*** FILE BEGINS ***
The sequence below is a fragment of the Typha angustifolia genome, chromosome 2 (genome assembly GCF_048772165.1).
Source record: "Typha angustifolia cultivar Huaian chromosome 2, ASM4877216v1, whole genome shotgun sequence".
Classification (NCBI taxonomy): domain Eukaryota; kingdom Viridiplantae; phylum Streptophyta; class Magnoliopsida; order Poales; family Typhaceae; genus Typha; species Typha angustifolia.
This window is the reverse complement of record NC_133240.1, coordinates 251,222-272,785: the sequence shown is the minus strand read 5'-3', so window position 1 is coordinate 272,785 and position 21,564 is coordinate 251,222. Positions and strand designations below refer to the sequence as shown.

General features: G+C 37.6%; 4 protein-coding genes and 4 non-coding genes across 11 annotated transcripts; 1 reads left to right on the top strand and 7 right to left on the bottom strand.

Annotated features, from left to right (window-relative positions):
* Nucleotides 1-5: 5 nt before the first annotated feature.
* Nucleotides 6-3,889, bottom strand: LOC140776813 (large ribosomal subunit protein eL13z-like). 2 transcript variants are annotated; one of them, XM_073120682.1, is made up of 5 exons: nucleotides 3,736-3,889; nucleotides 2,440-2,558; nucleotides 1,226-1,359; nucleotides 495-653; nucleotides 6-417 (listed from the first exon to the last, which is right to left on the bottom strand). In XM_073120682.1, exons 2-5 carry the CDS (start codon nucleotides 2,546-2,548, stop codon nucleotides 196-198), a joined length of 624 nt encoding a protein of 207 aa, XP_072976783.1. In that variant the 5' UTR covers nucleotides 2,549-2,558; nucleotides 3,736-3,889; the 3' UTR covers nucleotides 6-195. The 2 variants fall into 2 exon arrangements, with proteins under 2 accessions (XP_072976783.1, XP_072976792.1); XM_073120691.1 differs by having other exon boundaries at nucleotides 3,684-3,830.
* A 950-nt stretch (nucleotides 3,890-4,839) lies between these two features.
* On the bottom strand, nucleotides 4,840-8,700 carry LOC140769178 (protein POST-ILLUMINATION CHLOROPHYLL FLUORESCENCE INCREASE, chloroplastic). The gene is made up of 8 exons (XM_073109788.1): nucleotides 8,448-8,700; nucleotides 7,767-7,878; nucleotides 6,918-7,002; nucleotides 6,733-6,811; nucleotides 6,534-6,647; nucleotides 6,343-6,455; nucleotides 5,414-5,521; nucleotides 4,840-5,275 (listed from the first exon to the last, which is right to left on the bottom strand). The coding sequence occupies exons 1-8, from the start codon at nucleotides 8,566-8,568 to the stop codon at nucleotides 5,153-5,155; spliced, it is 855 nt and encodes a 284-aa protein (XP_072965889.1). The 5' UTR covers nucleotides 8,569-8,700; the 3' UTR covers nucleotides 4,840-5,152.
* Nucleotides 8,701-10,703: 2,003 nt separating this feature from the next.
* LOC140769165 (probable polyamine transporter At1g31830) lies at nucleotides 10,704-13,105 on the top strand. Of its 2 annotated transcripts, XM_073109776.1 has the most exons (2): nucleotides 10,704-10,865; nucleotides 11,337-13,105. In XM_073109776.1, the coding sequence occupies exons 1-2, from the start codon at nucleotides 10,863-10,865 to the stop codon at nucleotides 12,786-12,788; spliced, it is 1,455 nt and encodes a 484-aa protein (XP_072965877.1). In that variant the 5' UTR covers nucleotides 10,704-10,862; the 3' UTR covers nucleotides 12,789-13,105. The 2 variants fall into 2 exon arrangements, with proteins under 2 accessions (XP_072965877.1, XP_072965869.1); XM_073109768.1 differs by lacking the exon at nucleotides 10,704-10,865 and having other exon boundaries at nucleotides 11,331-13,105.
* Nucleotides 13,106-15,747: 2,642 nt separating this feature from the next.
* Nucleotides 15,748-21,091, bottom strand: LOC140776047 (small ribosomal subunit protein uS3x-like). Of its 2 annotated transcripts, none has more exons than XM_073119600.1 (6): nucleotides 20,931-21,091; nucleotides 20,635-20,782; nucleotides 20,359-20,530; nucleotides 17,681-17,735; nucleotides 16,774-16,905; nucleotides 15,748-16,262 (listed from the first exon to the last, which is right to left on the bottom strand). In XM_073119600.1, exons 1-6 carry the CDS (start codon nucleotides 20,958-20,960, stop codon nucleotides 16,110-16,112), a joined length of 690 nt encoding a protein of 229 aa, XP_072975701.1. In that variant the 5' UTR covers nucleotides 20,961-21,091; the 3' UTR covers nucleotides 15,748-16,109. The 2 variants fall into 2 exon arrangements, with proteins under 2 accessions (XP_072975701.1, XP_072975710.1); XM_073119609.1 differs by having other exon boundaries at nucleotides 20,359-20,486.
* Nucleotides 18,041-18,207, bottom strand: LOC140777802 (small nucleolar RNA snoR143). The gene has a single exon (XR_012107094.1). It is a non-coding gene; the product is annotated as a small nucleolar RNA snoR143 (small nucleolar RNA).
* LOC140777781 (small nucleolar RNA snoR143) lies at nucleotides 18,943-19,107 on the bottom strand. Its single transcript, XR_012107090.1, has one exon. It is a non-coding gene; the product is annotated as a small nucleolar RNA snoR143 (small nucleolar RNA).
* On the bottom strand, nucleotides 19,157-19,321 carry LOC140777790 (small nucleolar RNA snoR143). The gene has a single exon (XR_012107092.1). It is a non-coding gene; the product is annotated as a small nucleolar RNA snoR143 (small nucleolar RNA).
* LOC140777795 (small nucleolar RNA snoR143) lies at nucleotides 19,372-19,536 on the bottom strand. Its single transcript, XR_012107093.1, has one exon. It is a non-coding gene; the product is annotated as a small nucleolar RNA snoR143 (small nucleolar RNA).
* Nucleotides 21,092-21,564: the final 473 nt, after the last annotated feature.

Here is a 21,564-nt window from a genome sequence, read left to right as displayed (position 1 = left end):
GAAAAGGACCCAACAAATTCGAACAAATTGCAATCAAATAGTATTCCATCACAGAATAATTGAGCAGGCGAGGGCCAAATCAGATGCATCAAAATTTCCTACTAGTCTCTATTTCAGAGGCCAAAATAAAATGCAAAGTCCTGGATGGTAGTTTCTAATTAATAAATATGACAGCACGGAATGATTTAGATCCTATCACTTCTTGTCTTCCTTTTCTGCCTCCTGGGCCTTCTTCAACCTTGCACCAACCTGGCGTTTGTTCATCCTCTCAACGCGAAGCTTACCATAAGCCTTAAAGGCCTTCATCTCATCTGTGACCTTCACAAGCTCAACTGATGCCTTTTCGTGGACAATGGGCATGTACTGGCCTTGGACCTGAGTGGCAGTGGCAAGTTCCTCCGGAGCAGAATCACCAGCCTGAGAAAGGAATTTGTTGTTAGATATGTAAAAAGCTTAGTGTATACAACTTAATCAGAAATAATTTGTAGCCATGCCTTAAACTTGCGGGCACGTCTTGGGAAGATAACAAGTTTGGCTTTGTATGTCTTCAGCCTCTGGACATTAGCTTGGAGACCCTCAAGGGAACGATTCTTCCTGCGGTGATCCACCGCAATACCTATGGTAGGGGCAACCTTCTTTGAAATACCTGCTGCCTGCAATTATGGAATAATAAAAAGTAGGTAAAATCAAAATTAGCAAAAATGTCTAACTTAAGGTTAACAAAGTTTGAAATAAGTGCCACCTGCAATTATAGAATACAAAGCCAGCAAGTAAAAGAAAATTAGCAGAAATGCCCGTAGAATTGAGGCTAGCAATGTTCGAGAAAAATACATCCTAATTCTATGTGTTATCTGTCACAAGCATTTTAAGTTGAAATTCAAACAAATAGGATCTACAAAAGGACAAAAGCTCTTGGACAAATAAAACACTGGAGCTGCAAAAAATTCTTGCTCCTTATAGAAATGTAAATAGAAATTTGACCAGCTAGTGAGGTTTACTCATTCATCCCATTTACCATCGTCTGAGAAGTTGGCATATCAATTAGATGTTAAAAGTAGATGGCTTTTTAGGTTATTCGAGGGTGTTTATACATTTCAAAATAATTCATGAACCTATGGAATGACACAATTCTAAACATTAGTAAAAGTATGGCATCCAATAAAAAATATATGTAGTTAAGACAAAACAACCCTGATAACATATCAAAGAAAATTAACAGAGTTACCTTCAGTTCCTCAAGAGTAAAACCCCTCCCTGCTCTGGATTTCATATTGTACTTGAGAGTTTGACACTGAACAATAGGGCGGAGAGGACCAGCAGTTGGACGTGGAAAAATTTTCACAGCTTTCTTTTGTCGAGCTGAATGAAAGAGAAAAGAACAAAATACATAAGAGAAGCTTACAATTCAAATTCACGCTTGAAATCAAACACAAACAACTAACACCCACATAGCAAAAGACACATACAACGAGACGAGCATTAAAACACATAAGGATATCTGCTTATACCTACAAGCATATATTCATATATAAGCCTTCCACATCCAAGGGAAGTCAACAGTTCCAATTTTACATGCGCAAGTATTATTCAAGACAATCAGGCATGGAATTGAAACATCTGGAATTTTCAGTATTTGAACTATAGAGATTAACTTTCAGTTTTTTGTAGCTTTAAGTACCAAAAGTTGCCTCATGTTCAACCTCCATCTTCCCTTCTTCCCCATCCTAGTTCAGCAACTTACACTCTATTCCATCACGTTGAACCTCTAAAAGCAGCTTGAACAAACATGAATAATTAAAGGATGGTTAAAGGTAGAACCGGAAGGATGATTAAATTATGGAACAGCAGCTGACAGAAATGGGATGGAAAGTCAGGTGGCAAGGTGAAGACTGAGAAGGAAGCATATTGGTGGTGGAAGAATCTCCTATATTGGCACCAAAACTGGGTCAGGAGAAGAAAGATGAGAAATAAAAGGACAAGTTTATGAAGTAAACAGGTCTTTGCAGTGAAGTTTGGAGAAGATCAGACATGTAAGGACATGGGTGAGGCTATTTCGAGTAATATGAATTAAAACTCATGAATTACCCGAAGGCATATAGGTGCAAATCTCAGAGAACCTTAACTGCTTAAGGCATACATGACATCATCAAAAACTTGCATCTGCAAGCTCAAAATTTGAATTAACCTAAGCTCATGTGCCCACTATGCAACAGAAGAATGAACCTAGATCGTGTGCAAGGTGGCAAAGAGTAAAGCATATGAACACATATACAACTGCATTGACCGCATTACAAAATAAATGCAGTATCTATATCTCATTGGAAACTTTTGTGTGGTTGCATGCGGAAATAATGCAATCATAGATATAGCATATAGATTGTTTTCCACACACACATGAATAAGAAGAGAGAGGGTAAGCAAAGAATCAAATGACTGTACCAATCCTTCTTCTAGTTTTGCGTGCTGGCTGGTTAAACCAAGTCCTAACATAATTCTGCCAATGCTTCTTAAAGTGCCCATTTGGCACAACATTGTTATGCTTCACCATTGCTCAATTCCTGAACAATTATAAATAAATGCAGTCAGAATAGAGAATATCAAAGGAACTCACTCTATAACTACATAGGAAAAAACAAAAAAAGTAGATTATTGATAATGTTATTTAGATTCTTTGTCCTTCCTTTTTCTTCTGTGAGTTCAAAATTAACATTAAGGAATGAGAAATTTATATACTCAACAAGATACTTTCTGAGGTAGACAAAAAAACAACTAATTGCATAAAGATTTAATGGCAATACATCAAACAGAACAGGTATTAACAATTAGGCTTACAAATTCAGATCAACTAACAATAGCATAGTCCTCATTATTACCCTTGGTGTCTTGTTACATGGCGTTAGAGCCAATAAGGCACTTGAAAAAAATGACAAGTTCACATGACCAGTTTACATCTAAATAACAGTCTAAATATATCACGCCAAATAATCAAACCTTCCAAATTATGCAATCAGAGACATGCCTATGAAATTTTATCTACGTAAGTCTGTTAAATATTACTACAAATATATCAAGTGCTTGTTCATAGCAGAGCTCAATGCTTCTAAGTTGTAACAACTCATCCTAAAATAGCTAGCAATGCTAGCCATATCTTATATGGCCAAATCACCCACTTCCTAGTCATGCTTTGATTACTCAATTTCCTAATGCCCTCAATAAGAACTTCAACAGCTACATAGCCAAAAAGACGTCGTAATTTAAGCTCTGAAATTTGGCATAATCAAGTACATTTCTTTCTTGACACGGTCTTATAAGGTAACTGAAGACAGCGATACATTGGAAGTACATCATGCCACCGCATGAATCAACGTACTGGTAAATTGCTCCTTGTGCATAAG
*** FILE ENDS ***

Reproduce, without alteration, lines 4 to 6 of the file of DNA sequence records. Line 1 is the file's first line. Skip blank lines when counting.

This window is the reverse complement of record NC_133240.1, coordinates 251,222-272,785: the sequence shown is the minus strand read 5'-3', so window position 1 is coordinate 272,785 and position 21,564 is coordinate 251,222. Positions and strand designations below refer to the sequence as shown.

General features: G+C 37.6%; 4 protein-coding genes and 4 non-coding genes across 11 annotated transcripts; 1 reads left to right on the top strand and 7 right to left on the bottom strand.

Annotated features, from left to right (window-relative positions):